I follow you now, sorry I misunderstood. But, creators/copyright owners cannot let someone hold their work hostage with the potential that if they complain, it’ll only make things worse. The photographers were exercising their rights, to determine how their work was used. Disney no doubt alienates fans every time they send a takedown to a tee shirt site where someone’s selling Disney designs. But Disney can’t let it go, nor can small copyright owners, particularly those who do it as a business. If people want to let it go, that’s their right, but many times in the long run, it is worse to let it go. Campbells made what was probably a good call financially, but then what they were selling soup, not art, not even labels. Had Warhol copied the labels to sell soup, I think it might have been a different outcome.

  • Alex Glanville

    But, no copyright infringement intended!

  • E

    Just to add a thing to the Campbells example: they were getting recognition (I even saw the painting and got to know of Campbells before I’d heard of the brand.. they’re not huge in Europe), the photographer was not.

  • E

    If a painter gets models and sets up a scene similar to the photograph and paints this, then I’m with you (this is what photographers do when recreating paintings). Just making a painting based on the picture, even keeping it so close it looks like the original picture’s been blown up and printed on the canvas as a template to follow, then I’m not.

  • guest

    I don’t call it shoplifting, I call it borrowing without paying for it. Duh!

  • guest

    I saw a comment on here from Joe, Joe not against you, just using you as an example.

    I wonder if Andy Warhol were alive today, could he do the Cambell’s Soup Can series again. He didn’t seek out permission at 1st, but it worked out for the both of them though. Just a question.

  • Karinua

    Just so you know, Facebook does not own anything you put on it. They expressly state in their policies *that hardly anyone reads through* that you retain the rights to all you post. They can only share your information with their sister Facebook in Europe, and you choose how all your information is shared publicly or not. You should probably read up on it. They’re voting on a new policy or the old policy right now.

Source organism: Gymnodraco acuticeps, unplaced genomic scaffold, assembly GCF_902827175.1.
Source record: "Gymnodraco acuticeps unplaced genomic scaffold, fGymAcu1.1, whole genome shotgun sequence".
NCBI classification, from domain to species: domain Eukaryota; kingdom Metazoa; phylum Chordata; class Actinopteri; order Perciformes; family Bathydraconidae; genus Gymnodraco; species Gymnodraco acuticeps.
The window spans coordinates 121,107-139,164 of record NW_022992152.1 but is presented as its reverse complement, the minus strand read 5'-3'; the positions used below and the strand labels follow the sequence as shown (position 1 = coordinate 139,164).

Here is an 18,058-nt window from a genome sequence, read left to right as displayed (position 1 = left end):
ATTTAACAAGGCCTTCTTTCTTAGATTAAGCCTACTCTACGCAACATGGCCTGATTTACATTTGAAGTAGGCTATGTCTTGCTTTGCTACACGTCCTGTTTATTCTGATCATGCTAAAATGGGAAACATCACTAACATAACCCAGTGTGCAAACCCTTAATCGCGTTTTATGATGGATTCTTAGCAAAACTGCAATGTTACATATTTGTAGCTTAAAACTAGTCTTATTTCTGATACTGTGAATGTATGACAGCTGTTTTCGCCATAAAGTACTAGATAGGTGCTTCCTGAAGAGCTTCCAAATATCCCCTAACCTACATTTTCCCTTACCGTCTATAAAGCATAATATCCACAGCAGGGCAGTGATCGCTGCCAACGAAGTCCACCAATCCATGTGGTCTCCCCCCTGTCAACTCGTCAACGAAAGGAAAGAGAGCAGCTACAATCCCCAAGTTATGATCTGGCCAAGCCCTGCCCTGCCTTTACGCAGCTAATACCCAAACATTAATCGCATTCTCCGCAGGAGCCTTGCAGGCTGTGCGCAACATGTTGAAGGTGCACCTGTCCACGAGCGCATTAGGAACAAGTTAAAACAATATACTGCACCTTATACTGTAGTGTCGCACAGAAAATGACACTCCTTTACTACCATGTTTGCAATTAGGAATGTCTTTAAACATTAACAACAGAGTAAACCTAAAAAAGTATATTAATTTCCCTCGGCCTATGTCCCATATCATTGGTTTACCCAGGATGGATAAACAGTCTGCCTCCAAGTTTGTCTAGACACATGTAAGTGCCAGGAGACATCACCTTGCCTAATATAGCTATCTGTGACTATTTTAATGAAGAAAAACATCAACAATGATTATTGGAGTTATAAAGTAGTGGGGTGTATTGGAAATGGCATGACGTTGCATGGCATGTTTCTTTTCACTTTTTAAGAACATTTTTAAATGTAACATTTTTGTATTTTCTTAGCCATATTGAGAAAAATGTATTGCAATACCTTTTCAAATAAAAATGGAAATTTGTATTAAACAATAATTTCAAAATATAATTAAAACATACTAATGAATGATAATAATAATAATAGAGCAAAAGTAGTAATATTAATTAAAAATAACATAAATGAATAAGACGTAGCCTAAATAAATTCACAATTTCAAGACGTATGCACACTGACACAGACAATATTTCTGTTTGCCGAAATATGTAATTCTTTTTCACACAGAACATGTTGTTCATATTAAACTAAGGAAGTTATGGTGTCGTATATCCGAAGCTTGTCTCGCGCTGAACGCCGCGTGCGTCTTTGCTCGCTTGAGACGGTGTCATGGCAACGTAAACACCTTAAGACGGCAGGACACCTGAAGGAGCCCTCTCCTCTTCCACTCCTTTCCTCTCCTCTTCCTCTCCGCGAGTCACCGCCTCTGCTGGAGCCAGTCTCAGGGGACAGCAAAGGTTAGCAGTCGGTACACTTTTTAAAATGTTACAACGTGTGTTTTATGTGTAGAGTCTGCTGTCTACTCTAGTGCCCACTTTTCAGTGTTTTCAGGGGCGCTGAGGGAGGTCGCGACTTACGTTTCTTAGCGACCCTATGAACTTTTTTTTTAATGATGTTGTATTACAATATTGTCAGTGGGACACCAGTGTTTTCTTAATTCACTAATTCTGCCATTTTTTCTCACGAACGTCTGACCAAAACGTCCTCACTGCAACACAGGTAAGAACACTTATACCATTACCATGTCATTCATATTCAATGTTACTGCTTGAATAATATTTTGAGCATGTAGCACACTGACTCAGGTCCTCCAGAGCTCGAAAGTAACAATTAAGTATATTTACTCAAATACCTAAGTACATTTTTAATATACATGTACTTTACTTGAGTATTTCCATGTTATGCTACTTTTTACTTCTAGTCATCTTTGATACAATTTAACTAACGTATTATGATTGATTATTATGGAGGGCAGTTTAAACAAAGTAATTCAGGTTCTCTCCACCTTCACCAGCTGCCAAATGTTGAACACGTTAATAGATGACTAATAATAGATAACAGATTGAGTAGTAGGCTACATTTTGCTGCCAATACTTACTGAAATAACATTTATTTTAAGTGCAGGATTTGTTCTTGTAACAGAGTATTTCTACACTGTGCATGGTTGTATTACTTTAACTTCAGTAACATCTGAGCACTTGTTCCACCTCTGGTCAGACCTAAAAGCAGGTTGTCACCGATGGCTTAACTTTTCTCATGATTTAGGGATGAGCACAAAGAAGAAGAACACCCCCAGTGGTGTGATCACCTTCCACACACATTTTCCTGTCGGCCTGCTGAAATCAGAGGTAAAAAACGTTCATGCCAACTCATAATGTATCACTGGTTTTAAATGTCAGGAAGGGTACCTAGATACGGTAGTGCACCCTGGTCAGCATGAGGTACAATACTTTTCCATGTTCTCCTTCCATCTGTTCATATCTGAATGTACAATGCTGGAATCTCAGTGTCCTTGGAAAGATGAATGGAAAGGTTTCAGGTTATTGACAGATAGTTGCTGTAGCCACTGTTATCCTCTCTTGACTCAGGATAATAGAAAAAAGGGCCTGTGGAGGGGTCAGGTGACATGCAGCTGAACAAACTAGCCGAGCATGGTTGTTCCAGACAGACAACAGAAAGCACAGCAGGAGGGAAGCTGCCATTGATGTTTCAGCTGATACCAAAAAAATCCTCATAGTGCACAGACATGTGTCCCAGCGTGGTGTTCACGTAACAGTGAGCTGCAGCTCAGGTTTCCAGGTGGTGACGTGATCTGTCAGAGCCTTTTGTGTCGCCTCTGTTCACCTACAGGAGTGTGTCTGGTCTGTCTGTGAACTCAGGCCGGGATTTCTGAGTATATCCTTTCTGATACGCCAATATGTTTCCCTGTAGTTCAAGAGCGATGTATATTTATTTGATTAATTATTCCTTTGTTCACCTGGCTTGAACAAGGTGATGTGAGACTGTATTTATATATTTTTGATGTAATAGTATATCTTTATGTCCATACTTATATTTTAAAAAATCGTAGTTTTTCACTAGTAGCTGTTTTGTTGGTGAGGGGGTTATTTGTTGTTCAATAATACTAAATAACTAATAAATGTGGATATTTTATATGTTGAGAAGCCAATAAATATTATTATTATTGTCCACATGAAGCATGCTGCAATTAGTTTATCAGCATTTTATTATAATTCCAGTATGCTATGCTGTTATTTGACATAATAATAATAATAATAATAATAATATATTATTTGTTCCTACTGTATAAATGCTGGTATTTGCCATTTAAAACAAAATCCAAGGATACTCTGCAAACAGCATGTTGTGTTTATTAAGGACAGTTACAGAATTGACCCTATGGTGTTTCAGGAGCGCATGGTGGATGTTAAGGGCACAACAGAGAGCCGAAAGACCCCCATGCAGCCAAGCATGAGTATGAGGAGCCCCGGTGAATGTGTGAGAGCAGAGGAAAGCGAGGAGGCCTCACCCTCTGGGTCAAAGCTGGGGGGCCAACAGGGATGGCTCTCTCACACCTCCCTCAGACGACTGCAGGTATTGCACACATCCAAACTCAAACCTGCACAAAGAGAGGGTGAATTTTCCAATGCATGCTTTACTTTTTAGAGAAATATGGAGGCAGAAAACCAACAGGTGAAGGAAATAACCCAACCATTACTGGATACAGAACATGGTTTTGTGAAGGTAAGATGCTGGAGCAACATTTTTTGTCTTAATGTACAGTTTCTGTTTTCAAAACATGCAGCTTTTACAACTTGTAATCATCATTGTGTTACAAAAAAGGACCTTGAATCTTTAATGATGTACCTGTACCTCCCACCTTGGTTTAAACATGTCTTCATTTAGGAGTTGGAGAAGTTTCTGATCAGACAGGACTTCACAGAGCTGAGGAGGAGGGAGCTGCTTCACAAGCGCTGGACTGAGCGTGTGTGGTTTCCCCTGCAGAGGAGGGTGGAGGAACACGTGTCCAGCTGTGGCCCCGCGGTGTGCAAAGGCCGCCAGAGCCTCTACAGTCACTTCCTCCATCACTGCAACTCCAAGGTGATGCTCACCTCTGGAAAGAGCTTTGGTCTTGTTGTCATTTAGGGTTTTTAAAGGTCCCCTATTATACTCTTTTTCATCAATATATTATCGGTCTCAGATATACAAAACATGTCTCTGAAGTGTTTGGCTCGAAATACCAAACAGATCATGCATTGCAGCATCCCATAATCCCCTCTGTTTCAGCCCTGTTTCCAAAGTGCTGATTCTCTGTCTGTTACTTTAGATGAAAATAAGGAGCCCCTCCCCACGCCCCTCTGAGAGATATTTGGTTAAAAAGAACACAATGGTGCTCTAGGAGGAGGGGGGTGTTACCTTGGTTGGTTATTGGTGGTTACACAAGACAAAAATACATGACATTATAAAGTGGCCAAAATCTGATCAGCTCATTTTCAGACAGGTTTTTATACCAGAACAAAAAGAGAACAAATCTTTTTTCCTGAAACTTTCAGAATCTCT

• jmco

    This should have been resolved with a letter from the photographer’s lawyer and then either a meeting or a court date to decide on damages. At the very least, the photographer could have gotten restitution from the painter over a period of years. As court ordered. Get a lawyer if this happens to you and keep it off social networks until it is all said and done.

  • CKphoto

    They did copy the actual work. Basically in a school setting. The difference is they didn’t try to sell it in a gallery. Those “studies” usually never saw the light of day.

  • [email protected]

    Extremely funny seeing the “artist” commenting here in it’s own defense. Sorry your life (of crime) is over. Guess now you will be forced to go out and make an honest living, I sincerely hope you are capable of that, but I have my doubts.

  • Ederson Nunes

    Same thing with Bob Dylan paintings…

  • Sean

    The photographers could take photographs of the paintings and sell it as their own work. Same principle.

  • Matthew S. Sunday

    Seriously? I buy Adobe products that they create for me to purchase… we coexist because of each other. They create a product to meet my demand.

    Are you implying that photographers create art for others to use how they see fit?

    Who up-voted that…………

  • Oskar?

    1. Painting is a brand new world created by the painters strokes. No matter how close/similar it looks to the original, it is a different world, therefore no copyright infringement.(using collages of printed materials is a different issue and that might be copyright infringement). Mentioning the photographers name would have been just an act of grace not a necessity.

    While Levesque asks respect for photography as an art form he shows a total ignorance and disrespect for painting as an art form.

    If I were Miranda I would exploit this scandal and I would start painting only inspired by photograph s/ers.

    Miranda, you stole nothing, be proud of yourself and keep up the good work, do not give in! You are good! If your present curator refuses to talk to you go find another one, a smarter one!

    P. S: I cannot stop noticing snobbery, arrogance and ignorance in basic matters of art. Plus: are Levesque’s photographs that original, have not you seen before women with rabbit ears? Someone may come and claim copyright on ‘women with rabbit ears’.

  • eraserhead12

    In a surprising amount of situations like this, there wouldn’t be backlash if not for public outcry. That, and he wanted to give credit where credit was due.

    Though, I do think it was pretty unnecessary to provide a direct link to Miranda’s facebook page. That basically guarantees unnecessary harassment.

  • GC

    What about photos based on paintings from great artists?

  • Urs

    That line is incredibly blurry, and it’s possibly not even a line but a wavy, blurry something, this I agree on, but this is clearly beyond.
    Hey, here’s a great song of mine, it’s called “Ob-Li-Dee Ob-Li-Dee”, it’s on my new album “The White Record”… Wanna buy?